Formats_Irigaray Exhibition Postcards
The Tower Project
George Paton Gallery, Melbourne 2014
The Tower Project (subtitled ‘This Architecture Which Is Not One’) frames a seemingly banal urban scenario of building a tower through Irigarayan concepts. Key references in this pamphlet refer directly to quotes from “This Sex Which Is Not One” [TSWINO], as well as Andrea Wheeler’s “About being-two in an architectural perspective: an interview with Luce Irigaray” [ABT] and “The Forgetting of Air” [FOA]. These postcards are to be read alongside a cartoon strip presented at the exhibition, a pictorial preface that sets up the project narrative.This set of postcards present the story of Bethlehem Steel, a US postwar steel giant that produced steel for major building landmarks nationwide (as featured on each card), but was driven into bankruptcy by the very things it created. As cities expanded, a surge in steel demands caused tower developers to look offshore for cheaper imports, marking the rapid demise of the local steel manufacturer.
The postcards in your hand are photographs of major tourist attractions which were constructed out of Bethlehem Steel. But these images have been tampered with. Infrastructure from the Bethlehem Steel mills have been grafted onto them, resulting in an inextricable tangle between tower and mill; the sheer volume of heavy industrial manufacturing seems to have spontaneously erupt across surfaces of the final form. What has always been suppressed from the public eye is now made visible.
As these picture-perfect building icons become riddled with industrial machinery, there is a sense that these icons are wrestling with something bigger than itself, something that cannot be shaken away. This has not been done to glorify an infrastructural aesthetic; it aims to unnerve the current sensibility of building. The mother cannot be shrugged away or cast off simply by man building new things. Yet there is no winning or losing side here; no triumph nor defeat: it is a difficult, tenuous coexistence that will and can never cease as long as building occurs on earth.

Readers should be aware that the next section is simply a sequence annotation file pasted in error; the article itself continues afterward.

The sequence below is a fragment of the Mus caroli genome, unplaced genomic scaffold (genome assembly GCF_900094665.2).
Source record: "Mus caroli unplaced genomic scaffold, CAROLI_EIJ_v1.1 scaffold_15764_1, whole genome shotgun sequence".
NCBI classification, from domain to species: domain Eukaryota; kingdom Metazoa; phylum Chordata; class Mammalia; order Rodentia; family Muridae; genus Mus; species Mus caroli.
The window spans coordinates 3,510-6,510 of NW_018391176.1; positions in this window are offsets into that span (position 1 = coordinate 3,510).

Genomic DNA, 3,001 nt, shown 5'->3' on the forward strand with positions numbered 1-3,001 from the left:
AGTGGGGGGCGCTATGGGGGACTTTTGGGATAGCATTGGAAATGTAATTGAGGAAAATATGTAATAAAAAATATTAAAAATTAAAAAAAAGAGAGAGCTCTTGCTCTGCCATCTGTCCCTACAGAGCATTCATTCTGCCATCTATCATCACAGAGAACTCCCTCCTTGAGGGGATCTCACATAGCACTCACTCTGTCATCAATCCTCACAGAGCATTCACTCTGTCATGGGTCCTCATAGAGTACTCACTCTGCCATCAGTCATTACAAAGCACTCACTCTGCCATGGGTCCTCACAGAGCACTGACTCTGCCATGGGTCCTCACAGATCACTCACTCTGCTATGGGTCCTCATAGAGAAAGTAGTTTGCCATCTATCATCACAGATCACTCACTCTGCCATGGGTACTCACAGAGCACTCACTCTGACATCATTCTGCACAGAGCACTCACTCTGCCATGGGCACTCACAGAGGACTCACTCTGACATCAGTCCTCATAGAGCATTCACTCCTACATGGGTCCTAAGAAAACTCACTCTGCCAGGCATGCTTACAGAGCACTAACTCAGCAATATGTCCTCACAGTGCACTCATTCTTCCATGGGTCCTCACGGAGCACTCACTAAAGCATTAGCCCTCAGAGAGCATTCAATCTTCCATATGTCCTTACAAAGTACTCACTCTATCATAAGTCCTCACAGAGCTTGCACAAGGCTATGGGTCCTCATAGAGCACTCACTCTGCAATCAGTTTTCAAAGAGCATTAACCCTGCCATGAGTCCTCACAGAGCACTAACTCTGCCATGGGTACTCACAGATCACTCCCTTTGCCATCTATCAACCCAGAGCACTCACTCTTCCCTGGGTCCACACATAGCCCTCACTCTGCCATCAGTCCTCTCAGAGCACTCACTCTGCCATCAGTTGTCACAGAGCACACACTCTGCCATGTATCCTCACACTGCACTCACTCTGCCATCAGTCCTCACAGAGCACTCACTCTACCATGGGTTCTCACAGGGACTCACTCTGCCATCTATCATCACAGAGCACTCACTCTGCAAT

The inclusion of bridges is, indeed, deliberate. The images begin to question Heidegger’s famed analogy of the bridge that gathers the fourfold around it. Here, the bridges are gathering something else entirely. In fact, the steel mill components appear to be spontaneously rallying together in a joint attempt to interrupt or sabotage the act of bridge-gathering. What is interesting here is that even with a tampered bridge, ‘place’ has nevertheless been created on each postcard, a medium which is in its nature the tourist marker of any well-known or famous ‘place’. In a way, the postcard acts as a cultural neutraliser. To have something so painfully superficial and touristy represent the ideologically potent theme of sexual difference, one begins ruffling the feathers of popular culture and the prevalent ‘tourist’ mentality of our times. By the gesture of the postcard, Irigaray’s sexual difference is in effect depicted as a type of cultural norm.